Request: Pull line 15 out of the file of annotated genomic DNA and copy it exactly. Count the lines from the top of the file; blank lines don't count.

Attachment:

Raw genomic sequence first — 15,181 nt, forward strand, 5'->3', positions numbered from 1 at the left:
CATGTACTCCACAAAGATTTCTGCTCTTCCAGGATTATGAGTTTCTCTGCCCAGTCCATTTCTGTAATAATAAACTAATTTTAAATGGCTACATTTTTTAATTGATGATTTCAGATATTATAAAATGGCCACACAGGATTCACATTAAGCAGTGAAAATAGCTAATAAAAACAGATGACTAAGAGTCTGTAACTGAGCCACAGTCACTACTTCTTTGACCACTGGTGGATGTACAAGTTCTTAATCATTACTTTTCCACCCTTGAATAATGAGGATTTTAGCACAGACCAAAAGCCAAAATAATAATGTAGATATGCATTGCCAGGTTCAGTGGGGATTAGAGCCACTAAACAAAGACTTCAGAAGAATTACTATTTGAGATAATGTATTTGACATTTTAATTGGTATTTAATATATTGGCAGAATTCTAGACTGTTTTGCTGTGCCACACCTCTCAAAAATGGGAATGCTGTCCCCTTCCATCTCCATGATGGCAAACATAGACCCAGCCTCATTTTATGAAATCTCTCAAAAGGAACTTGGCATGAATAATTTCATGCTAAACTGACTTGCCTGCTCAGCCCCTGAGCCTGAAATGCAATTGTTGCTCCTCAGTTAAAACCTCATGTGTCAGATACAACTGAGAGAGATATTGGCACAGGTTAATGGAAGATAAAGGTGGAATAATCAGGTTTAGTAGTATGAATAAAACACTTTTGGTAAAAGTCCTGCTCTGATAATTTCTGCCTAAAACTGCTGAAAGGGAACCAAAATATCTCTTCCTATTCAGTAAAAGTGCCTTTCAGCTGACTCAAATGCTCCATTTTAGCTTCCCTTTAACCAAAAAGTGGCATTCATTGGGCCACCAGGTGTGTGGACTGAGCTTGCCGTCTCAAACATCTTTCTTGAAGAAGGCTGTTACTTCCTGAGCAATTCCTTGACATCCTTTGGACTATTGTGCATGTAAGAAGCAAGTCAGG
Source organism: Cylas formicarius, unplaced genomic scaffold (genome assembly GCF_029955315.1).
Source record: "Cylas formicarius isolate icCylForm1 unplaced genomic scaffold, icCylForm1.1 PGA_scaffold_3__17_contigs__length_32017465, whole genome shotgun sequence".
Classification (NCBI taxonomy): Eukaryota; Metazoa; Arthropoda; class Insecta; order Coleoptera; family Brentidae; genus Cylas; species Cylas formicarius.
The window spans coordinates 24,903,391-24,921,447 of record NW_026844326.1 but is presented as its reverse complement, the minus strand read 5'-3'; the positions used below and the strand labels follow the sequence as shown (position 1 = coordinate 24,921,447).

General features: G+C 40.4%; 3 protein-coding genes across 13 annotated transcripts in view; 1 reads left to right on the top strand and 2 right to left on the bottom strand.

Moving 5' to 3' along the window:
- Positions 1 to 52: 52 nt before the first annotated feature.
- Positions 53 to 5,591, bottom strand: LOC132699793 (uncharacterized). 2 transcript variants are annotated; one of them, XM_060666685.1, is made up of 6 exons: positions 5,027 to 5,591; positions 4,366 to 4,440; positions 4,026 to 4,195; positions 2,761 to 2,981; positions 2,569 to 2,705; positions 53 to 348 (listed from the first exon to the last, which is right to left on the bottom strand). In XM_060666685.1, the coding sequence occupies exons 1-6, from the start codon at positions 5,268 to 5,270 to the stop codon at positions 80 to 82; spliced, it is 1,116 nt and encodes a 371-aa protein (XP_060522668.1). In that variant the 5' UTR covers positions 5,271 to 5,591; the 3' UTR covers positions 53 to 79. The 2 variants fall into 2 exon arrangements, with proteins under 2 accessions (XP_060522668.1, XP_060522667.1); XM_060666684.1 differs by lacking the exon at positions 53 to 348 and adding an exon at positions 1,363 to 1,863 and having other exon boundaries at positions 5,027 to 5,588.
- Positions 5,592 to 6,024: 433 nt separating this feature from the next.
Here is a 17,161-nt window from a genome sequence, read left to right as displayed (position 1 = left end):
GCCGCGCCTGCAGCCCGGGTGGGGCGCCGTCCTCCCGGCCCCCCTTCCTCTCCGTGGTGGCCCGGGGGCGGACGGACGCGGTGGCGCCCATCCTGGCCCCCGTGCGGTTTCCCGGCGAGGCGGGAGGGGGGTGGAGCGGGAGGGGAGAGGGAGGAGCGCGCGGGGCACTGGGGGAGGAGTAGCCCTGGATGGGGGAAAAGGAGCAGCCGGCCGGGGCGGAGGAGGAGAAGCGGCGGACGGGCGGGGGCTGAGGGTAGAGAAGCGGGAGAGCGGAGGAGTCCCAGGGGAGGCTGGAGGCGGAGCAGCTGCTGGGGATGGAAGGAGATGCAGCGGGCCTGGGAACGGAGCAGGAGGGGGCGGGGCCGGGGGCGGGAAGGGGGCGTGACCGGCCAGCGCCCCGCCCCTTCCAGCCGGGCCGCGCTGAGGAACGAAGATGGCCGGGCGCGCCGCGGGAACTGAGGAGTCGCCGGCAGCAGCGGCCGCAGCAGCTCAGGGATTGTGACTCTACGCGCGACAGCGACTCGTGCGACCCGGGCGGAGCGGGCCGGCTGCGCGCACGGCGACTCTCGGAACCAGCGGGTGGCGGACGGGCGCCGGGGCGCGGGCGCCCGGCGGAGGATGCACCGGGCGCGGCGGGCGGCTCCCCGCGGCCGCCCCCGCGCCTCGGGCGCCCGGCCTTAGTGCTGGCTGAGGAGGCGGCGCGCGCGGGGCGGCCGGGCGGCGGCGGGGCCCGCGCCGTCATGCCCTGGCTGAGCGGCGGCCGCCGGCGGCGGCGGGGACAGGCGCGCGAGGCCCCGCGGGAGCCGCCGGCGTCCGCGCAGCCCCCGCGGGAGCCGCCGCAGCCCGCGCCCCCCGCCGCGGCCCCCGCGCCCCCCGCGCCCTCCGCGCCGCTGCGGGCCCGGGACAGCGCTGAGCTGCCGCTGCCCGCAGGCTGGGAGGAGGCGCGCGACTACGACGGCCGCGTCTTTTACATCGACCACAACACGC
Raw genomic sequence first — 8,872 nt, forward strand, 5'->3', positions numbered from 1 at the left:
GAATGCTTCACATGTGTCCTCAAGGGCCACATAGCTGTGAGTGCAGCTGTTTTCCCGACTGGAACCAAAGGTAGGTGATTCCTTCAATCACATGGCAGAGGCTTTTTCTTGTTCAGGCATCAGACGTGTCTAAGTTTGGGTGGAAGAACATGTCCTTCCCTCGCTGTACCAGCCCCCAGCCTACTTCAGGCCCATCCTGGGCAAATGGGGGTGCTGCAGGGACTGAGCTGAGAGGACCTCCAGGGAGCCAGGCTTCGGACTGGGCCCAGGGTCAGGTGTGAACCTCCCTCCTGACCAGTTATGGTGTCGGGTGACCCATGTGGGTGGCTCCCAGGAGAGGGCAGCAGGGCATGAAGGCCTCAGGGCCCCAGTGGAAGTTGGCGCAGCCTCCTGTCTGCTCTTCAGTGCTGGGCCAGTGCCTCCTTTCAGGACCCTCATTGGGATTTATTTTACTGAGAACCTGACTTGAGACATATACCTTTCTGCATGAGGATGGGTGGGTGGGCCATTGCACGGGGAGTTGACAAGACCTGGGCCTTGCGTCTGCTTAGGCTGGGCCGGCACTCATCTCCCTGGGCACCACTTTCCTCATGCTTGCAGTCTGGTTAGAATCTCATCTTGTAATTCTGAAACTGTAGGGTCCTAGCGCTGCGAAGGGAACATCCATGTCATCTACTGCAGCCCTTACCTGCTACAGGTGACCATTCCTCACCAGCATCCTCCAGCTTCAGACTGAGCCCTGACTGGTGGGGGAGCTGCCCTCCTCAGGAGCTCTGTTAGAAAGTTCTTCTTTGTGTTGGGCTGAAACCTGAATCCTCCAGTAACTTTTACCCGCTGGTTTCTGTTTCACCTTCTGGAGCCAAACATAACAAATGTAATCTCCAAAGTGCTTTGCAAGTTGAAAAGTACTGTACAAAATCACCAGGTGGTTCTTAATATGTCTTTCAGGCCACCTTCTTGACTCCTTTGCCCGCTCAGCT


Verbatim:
GAATGCTTCACATGTGTCCTCAAGGGCCACATAGCTGTGAGTGCAGCTGTTTTCCCGACTGGAACCAAAGGTAGGTGATTCCTTCAATCACATGGCAGAGGCTTTTTCTTGTTCAGGCATCAGACGTGTCTAAGTTTGGGTGGAAGAACATGTCCTTCCCTCGCTGTACCAGCCCCCAGCCTACTTCAGGCCCATCCTGGGCAAATGGGGGTGCTGCAGGGACTGAGCTGAGAGGACCTCCAGGGAGCCAGGCTTCGGACTGGGCCCAGGGTCAGGTGTGAACCTCCCTCCTGACCAGTTATGGTGTCGGGTGACCCATGTGGGTGGCTCCCAGGAGAGGGCAGCAGGGCATGAAGGCCTCAGGGCCCCAGTGGAAGTTGGCGCAGCCTCCTGTCTGCTCTTCAGTGCTGGGCCAGTGCCTCCTTTCAGGACCCTCATTGGGATTTATTTTACTGAGAACCTGACTTGAGACATATACCTTTCTGCATGAGGATGGGTGGGTGGGCCATTGCACGGGGAGTTGACAAGACCTGGGCCTTGCGTCTGCTTAGGCTGGGCCGGCACTCATCTCCCTGGGCACCACTTTCCTCATGCTTGCAGTCTGGTTAGAATCTCATCTTGTAATTCTGAAACTGTAGGGTCCTAGCGCTGCGAAGGGAACATCCATGTCATCTACTGCAGCCCTTACCTGCTACAGGTGACCATTCCTCACCAGCATCCTCCAGCTTCAGACTGAGCCCTGACTGGTGGGGGAGCTGCCCTCCTCAGGAGCTCTGTTAGAAAGTTCTTCTTTGTGTTGGGCTGAAACCTGAATCCTCCAGTAACTTTTACCCGCTGGTTTCTGTTTCACCTTCTGGAGCCAAACATAACAAATGTAATCTCCAAAGTGCTTTGCAAGTTGAAAAGTACTGTACAAAATCACCAGGTGGTTCTTAATATGTCTTTCAGGCCACCTTCTTGACTCCTTTGCCCGCTCAGCT